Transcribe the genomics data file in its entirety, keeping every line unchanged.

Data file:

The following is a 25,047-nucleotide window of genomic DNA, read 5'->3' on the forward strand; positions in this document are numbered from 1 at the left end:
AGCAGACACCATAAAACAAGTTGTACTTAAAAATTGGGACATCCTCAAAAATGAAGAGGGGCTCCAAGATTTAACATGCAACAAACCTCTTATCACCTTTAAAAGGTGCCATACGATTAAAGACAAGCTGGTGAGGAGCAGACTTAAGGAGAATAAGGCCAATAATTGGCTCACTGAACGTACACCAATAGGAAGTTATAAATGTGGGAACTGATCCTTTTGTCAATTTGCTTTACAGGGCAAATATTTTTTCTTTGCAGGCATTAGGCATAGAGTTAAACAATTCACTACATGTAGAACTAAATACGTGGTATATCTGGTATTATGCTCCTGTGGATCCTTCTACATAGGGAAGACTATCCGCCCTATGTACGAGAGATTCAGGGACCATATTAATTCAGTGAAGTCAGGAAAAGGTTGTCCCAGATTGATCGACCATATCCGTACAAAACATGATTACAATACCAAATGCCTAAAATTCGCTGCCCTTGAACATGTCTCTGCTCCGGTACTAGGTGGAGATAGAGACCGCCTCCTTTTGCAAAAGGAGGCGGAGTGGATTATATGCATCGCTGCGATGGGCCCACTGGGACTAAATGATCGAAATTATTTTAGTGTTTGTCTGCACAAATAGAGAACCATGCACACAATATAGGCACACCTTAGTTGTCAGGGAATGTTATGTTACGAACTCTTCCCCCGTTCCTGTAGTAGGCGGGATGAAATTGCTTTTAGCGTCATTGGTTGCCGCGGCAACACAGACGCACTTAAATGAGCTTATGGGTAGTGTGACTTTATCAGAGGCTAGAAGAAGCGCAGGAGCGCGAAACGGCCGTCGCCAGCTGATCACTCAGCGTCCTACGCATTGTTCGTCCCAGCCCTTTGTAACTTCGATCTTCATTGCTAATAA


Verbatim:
The following is a 25,047-nucleotide window of genomic DNA, read 5'->3' on the forward strand; positions in this document are numbered from 1 at the left end:
AGCAGACACCATAAAACAAGTTGTACTTAAAAATTGGGACATCCTCAAAAATGAAGAGGGGCTCCAAGATTTAACATGCAACAAACCTCTTATCACCTTTAAAAGGTGCCATACGATTAAAGACAAGCTGGTGAGGAGCAGACTTAAGGAGAATAAGGCCAATAATTGGCTCACTGAACGTACACCAATAGGAAGTTATAAATGTGGGAACTGATCCTTTTGTCAATTTGCTTTACAGGGCAAATATTTTTTCTTTGCAGGCATTAGGCATAGAGTTAAACAATTCACTACATGTAGAACTAAATACGTGGTATATCTGGTATTATGCTCCTGTGGATCCTTCTACATAGGGAAGACTATCCGCCCTATGTACGAGAGATTCAGGGACCATATTAATTCAGTGAAGTCAGGAAAAGGTTGTCCCAGATTGATCGACCATATCCGTACAAAACATGATTACAATACCAAATGCCTAAAATTCGCTGCCCTTGAACATGTCTCTGCTCCGGTACTAGGTGGAGATAGAGACCGCCTCCTTTTGCAAAAGGAGGCGGAGTGGATTATATGCATCGCTGCGATGGGCCCACTGGGACTAAATGATCGAAATTATTTTAGTGTTTGTCTGCACAAATAGAGAACCATGCACACAATATAGGCACACCTTAGTTGTCAGGGAATGTTATGTTACGAACTCTTCCCCCGTTCCTGTAGTAGGCGGGATGAAATTGCTTTTAGCGTCATTGGTTGCCGCGGCAACACAGACGCACTTAAATGAGCTTATGGGTAGTGTGACTTTATCAGAGGCTAGAAGAAGCGCAGGAGCGCGAAACGGCCGTCGCCAGCTGATCACTCAGCGTCCTACGCATTGTTCGTCCCAGCCCTTTGTAACTTCGATCTTCATTGCTAATAA